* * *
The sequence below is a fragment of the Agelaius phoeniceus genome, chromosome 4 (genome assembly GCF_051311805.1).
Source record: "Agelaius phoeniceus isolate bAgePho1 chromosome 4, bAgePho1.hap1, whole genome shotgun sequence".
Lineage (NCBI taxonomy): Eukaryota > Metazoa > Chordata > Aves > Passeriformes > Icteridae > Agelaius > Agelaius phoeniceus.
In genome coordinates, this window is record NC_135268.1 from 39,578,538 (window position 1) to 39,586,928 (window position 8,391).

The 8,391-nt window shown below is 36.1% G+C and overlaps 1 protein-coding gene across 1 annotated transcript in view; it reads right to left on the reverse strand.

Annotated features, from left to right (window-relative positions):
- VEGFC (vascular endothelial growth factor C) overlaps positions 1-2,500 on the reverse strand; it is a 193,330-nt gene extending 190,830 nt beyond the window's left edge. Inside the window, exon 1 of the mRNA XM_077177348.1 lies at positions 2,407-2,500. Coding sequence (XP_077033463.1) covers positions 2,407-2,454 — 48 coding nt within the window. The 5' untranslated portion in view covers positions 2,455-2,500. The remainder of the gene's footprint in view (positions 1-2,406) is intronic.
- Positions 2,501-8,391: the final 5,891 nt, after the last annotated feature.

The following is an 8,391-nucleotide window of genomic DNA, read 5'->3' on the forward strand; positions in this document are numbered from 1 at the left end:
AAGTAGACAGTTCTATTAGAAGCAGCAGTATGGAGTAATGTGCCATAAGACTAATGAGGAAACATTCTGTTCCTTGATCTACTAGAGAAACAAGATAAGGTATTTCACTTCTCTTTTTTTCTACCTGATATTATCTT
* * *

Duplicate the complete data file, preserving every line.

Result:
The sequence below is a fragment of the Agelaius phoeniceus genome, chromosome 4 (genome assembly GCF_051311805.1).
Source record: "Agelaius phoeniceus isolate bAgePho1 chromosome 4, bAgePho1.hap1, whole genome shotgun sequence".
Lineage (NCBI taxonomy): Eukaryota > Metazoa > Chordata > Aves > Passeriformes > Icteridae > Agelaius > Agelaius phoeniceus.
In genome coordinates, this window is record NC_135268.1 from 39,578,538 (window position 1) to 39,586,928 (window position 8,391).

The 8,391-nt window shown below is 36.1% G+C and overlaps 1 protein-coding gene across 1 annotated transcript in view; it reads right to left on the reverse strand.

Annotated features, from left to right (window-relative positions):
- VEGFC (vascular endothelial growth factor C) overlaps positions 1-2,500 on the reverse strand; it is a 193,330-nt gene extending 190,830 nt beyond the window's left edge. Inside the window, exon 1 of the mRNA XM_077177348.1 lies at positions 2,407-2,500. Coding sequence (XP_077033463.1) covers positions 2,407-2,454 — 48 coding nt within the window. The 5' untranslated portion in view covers positions 2,455-2,500. The remainder of the gene's footprint in view (positions 1-2,406) is intronic.
- Positions 2,501-8,391: the final 5,891 nt, after the last annotated feature.

The following is an 8,391-nucleotide window of genomic DNA, read 5'->3' on the forward strand; positions in this document are numbered from 1 at the left end:
AAGTAGACAGTTCTATTAGAAGCAGCAGTATGGAGTAATGTGCCATAAGACTAATGAGGAAACATTCTGTTCCTTGATCTACTAGAGAAACAAGATAAGGTATTTCACTTCTCTTTTTTTCTACCTGATATTATCTT